Diary Account by
by William Maner Stafford
Battle of Poison Springs
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Saturday, April 16th, 1864
At sunrise, again took up the line of march for Camden, travelling sixteen miles and Gen. Price (?) learning that the enemy had already obtained possession of Camden, we (?) on a road leading to Leeley's (?) Ferry on Red River. Met Dockrey's Brigade. Wagons came up this evening all night. Several of the company sick. We are awaiting reinforcements from Shreveport and Texas. At least it is so summoned (?). Indians encamped close to us and annoyed us very much.
Sunday, April 17th, 1864
A lovely day. Cabell's Brigade came in from the (?), this morning. News of Gen. (?) death received in camp this morning. General regret and mourning is expressed for the bravest of the brave who has no doubt brought his own death by excess of intrepidity and valor. Peace to his ashes. All are looking forward very expectantly to the day that will bring about a general engagement. The whole army is in very fine spirits and confidant that when we meet the enemy victory will be ours.
Monday, April 18, 1864
At daylight amidst a pelting shower of rain received orders to take up the line of march for a certain point on a road intersecting the Camden Washington Road where there were said to be 600 Federal encamped. At sunrise the battery moved forward and after marching some 10 or 12 miles we were informed of our close proximity to the enemy. Gen. Marmaduke was engaging their enemy's attention in front. Our brigade was ordered by Gen. Maxcy to march up in line of battle on the flank on our left was posted the Choctaw Brigade, while the battery was to follow and gain position where we could pour in an enfiltrating fire, which would be destructive, at the same time our fire was to be at short range--without an unnecessary expenditure of ammunition. At about twelve o'clock the action was commenced by a sharp exchange of shots between the artillery of the enemy and that of Gen. Marmaduke, which covered the advances of our skirmishes. In a few moments the action became general. Our brigade having advanced to a point from which they poured in a very destructive fire of musketry. The battery having passed over an almost impassable road through underbrush, over ditches and logs by dint of perseverance and indefatigable labor at length reached a position where although it was impossible for as to see the enemy we could observe from the artillery firing about their location the distance being computed at 300 yds and a skirt of timber dividing the contending warriors. After going in battery we waited some time for orders to commence firing--but they came not and Capt. Krumbhaar resolved to open fire feeling assured that the main body of the enemy would be within the range of our guns. At this time the engagement was brisk, to use the mildest possible term. The fire was extraordinarily heavy and we began to believe that the force against which we were contending was decidedly heavier than was reported. At the same time a percifitable (?) panic had struck a portion of our troops immediately in our front, and the order was given by Capt. K. to load with shell 2 percent fuses then fire by half battery. In an instant the guns were reloaded and we fired by battery. The enemy's artillery practice gradually slackened and upon our repeating the dose five times in rapid succession, the firing almost entirely ceased. A genuine Texas Yell was raised, a charge ordered and carried out, the struggle was short but decisive. And we soon found ourselves masters of the field. Our trophy consisted of 208 wagons and horses (?), 4 pieces of (?) Stand of Colors and about 5(?) P(?).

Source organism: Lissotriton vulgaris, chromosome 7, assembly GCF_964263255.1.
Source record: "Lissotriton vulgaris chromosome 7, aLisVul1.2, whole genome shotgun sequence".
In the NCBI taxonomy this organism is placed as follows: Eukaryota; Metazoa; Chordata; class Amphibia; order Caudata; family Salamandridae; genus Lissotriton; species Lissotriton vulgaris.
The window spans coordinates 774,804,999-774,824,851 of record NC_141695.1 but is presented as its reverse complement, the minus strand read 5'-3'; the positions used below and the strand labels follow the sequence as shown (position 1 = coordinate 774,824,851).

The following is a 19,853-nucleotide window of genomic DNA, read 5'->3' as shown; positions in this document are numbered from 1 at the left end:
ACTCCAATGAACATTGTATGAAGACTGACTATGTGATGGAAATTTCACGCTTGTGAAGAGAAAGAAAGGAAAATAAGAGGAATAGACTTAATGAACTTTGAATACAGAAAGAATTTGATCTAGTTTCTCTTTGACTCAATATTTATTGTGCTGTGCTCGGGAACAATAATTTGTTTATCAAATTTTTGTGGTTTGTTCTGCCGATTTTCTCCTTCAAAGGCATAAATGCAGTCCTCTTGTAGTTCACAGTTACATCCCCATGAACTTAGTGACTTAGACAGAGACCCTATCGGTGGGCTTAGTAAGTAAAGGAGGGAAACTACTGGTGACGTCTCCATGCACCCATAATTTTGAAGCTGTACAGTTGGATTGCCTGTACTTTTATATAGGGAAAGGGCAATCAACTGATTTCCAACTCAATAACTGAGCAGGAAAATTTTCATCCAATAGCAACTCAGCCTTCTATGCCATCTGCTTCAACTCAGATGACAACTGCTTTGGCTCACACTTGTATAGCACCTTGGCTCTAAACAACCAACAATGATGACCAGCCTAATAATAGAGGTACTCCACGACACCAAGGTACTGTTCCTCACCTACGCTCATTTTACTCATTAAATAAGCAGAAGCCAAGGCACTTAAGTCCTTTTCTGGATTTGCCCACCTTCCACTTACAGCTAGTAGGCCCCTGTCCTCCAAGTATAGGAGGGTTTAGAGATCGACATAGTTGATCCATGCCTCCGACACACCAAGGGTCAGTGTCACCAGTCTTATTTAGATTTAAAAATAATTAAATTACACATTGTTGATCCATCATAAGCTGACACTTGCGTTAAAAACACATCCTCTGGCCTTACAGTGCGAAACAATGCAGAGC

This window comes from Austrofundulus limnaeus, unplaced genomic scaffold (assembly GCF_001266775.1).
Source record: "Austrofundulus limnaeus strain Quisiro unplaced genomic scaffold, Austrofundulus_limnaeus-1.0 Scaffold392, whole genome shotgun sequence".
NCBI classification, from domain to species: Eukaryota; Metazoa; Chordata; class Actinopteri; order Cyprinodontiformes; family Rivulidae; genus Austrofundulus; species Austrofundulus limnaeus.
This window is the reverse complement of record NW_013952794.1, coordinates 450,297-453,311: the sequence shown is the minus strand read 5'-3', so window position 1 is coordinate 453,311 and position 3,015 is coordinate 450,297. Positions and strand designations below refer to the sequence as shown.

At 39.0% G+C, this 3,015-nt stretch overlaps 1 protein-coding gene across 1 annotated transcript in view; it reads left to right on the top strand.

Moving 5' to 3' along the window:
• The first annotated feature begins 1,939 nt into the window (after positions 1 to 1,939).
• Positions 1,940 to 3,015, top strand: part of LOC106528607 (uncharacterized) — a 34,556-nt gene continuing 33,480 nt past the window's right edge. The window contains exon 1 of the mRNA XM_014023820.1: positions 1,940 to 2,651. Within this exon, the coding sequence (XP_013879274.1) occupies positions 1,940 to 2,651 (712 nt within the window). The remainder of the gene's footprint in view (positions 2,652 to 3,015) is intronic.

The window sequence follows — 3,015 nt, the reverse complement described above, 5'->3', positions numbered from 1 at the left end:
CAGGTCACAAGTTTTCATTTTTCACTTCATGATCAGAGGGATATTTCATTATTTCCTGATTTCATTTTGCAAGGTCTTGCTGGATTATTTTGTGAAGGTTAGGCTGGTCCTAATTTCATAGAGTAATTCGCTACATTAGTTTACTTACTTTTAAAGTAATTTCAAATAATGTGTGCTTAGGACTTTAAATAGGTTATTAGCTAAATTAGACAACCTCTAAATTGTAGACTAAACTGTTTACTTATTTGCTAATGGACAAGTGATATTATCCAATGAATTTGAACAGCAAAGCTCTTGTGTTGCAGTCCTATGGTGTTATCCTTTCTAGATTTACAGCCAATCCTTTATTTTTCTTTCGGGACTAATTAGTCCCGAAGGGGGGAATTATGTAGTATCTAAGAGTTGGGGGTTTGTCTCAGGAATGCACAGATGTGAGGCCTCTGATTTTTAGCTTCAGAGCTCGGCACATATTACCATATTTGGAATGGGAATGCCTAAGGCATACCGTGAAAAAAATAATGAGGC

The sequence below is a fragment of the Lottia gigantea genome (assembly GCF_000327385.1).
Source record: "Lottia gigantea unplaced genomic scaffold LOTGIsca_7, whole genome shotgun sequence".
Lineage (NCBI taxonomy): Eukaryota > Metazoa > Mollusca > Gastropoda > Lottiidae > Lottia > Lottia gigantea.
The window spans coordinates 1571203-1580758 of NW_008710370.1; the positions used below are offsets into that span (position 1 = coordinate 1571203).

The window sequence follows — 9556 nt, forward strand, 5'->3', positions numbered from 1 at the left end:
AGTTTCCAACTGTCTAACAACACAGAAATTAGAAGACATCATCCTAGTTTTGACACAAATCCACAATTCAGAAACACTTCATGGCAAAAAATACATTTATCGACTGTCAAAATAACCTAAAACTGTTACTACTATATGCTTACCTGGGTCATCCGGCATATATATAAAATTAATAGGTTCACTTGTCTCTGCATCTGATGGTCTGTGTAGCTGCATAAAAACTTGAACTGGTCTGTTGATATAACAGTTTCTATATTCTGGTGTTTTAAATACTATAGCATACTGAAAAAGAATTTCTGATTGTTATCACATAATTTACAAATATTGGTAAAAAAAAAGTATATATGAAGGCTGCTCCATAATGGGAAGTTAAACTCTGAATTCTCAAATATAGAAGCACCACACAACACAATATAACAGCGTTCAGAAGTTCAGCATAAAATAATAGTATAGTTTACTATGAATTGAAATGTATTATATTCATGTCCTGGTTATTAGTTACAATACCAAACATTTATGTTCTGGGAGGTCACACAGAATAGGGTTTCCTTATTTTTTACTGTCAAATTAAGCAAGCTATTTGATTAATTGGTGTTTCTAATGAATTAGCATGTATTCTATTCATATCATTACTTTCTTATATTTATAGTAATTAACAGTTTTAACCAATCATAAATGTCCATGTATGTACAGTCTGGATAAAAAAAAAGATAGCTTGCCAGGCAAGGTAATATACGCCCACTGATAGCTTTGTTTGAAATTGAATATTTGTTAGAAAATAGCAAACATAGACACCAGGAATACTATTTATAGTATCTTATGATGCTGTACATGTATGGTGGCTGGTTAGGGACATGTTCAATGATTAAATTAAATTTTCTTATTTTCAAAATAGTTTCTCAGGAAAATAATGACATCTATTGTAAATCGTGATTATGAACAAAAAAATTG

As the firing ceased in our immediate front we were ordered to take a position on a road by which the enemy had retreated in the most perfect disorder. After remaining in battery about 1/2 an hour we were ordered to limber up and cover the rear of the wagon train which had been captured. Prisoners were being continually brought in until the number swelled up to 140. A great many wagons were burnt about 180 being bought (?) off. The havoc among the negroes had been tremendous. Over a small portion of the field we saw at least 40 dead bodies lying in all conceivable attitudes. Some scalped and nearly all stripped by the blood thirsty Choctaw who fought with desperation and gallantry. To sum up--the rout and surprise of the enemy was complete. At least 400 darkies were killed. No black prisoners were taken. 140 white abolitionists were captured and we learned that we had been engaging between 2500 and 3000 white and black troops. Our loss was was about 50 killed and wounded. We reached the brigade encampment at about 11 p.m. and remained in battery all night guarding the main Camden road to prevent a surprise or recapture of the wagons. Thus ended the Battle of Poison Springs.
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